Manhattan-based hip-hop producer Blockhead is famed for his work with Def Jux rapper Aesop Rock, but he has also released a string of excellent instrumental LPs under his own name. The last of these, 2009’s critical success The Music Scene, perfected a style that sets smart vocal samples within varied, beat-laden soundscapes.
Beats and samples remain at the heart of Blockhead’s latest record, but there is also a clear change of approach. Interludes After Midnight is a concept album of sorts. Its title, drawn from the late-night adult show running on Manhattan public access TV throughout the ‘80s and ‘90s, forms a window into, or rather a microphone pointed at, the world of the producer’s youth. This paean to New York is not Blockhead’s first– 2005‘s Downtown Science was similarly dedicated to the city–but it is his most intensely personal. Each sample, encrusted with memories, drops into the record like a precious stone into water, rippling the music with Blockhead’s emotional attachment to particular sights and sounds from his upbringing.
Opener “Never Forget Your Token” is a case in point. Paying homage to the New York City subway, ambient sounds from which bookend the track, this four-minute train ride zips from one sample to the next. Its departure, an eery vocal from ’60s psychedelia group the Loose Enz, asks listeners to “take the subway to the end of your mind” and sparks a rolling, propulsive beat. This builds until the track’s next stop where Heather B.’s voice, crossing two decades to chant “rather jump the turnstile than pay the token,” interjects a key change that brings with it a whole new palette of sounds. This tendency to build a track around a few well-chosen samples, allowing each one to push the piece in a different direction, is a Blockhead trademark. Whereas on previous albums this sometimes left tracks disjointed, here where samples are linked thematically, the technique is highly effective.
Blockhead continues exploring the city one memory at a time. Far from making the record one dimensional, this approach offers him a variety of sonic textures and many different moods. “Panic In Funkytown,” for example, satirises the naive yearning to move to New York behind Lipps Inc.’s “Funkytown.” Unsettling the disco idiom of the 1980 classic, Blockhead uses dark, minor melodies, syncopated rhythms, and an ambiguous sample from King Sun (“there’s always room for one more on the floor”) to reveal the city’s true underlying violence, something he would have seen growing up on the Lower East Side. Changing texture as well as mood, “Meet You At Tower Records” is bright and warm, its samples from Nektar and Young Bleed merging in a powerful evocation of laid-back, dusty summer days spent crate digging downtown. Different again but referencing another of the city’s late-night shows, “The Robin Byrd Era” is a predictably sleazy affair where Damien Paris’s raunchy live guitars build around vocal samples that tread the fine line between humour and vulgarity.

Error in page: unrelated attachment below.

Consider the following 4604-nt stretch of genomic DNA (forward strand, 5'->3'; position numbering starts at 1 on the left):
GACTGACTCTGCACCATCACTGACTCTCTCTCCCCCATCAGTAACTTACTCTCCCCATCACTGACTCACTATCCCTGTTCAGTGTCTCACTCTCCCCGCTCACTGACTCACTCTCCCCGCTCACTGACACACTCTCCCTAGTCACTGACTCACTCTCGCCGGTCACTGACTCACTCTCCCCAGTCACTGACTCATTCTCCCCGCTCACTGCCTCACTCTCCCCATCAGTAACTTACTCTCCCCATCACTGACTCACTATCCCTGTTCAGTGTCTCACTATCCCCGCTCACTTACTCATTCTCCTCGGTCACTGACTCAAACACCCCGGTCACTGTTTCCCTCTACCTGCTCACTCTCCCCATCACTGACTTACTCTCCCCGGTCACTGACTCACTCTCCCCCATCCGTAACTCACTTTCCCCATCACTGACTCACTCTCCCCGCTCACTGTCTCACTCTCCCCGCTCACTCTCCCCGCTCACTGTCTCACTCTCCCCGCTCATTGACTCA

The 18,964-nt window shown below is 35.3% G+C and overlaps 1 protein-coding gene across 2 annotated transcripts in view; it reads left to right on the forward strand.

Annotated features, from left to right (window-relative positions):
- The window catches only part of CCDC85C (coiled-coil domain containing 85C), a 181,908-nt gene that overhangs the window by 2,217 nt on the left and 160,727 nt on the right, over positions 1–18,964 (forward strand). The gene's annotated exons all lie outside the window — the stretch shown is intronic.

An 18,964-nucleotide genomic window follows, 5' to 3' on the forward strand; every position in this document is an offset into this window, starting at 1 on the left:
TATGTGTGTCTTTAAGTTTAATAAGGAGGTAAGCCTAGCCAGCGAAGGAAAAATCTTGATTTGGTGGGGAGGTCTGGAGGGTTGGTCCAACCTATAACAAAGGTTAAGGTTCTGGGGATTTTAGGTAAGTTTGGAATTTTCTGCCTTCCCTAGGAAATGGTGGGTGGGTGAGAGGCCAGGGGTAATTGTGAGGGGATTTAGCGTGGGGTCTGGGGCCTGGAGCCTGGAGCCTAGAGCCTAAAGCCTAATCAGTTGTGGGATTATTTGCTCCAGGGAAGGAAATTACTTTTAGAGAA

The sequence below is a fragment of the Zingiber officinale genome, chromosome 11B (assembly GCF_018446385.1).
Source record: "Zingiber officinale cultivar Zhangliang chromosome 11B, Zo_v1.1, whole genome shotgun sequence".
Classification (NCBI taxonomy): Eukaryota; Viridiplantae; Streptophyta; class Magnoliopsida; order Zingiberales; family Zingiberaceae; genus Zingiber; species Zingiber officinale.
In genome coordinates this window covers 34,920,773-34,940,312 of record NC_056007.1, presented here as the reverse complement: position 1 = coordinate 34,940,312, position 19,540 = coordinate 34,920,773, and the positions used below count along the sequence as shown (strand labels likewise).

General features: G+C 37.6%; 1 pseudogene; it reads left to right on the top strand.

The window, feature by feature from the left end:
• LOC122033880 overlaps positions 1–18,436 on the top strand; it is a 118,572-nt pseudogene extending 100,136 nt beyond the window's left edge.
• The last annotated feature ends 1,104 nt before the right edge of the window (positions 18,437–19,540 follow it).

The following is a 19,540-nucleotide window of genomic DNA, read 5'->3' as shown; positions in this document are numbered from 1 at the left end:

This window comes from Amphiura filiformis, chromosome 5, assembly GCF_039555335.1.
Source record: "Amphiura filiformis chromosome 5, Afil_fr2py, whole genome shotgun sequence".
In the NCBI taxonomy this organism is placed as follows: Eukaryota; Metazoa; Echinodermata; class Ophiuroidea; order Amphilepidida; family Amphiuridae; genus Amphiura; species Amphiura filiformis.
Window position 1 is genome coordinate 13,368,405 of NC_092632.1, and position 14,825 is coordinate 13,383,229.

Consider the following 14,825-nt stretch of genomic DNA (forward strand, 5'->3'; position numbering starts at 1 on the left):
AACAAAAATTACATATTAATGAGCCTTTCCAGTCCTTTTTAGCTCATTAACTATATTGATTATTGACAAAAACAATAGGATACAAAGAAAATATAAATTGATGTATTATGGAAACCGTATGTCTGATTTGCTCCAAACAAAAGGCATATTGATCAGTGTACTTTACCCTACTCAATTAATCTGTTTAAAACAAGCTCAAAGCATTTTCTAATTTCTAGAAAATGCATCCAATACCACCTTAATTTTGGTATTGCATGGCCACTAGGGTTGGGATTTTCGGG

The penultimate track, “Beyond Reach,” is a pared-down essay on inner-city ennui that features lyrics written and sung by Baby Dayliner. Brooklyn-based Dayliner shares Blockhead’s nostalgic passion for the sounds of the city where the two friends met as kids. “I’m here with nothing to do,” go Dayliner’s opening words, but the past collaborations between the pair have been especially fruitful: Dayliner played violins on Blockhead’s debut full-length, Music By Cavelight, and together they produced the first album by hip-hop comedy group Party Fun Action Committee, Let’s Get Serious. Given their shared history, Dayliner’s appearance on an album chronicling New York City through the ears of Blockhead’s youth is unsurprising. Nevertheless, the record is all the richer for his contribution.
Interludes After Midnight is another sonic adventure where Blockhead, unaccompanied but for Paris and Dayliner, tackles terrain as diverse as gangster rap, disco and psychedelia. As usual, he combines clever vocal samples with immensely varied beats, but the record’s new intimately personal approach cannot be ignored. By developing a clearly defined autobiographical theme in the nostalgic tour of New York City, Blockhead’s eclectic talent achieves the structure and direction that his previous solo work has occasionally lacked.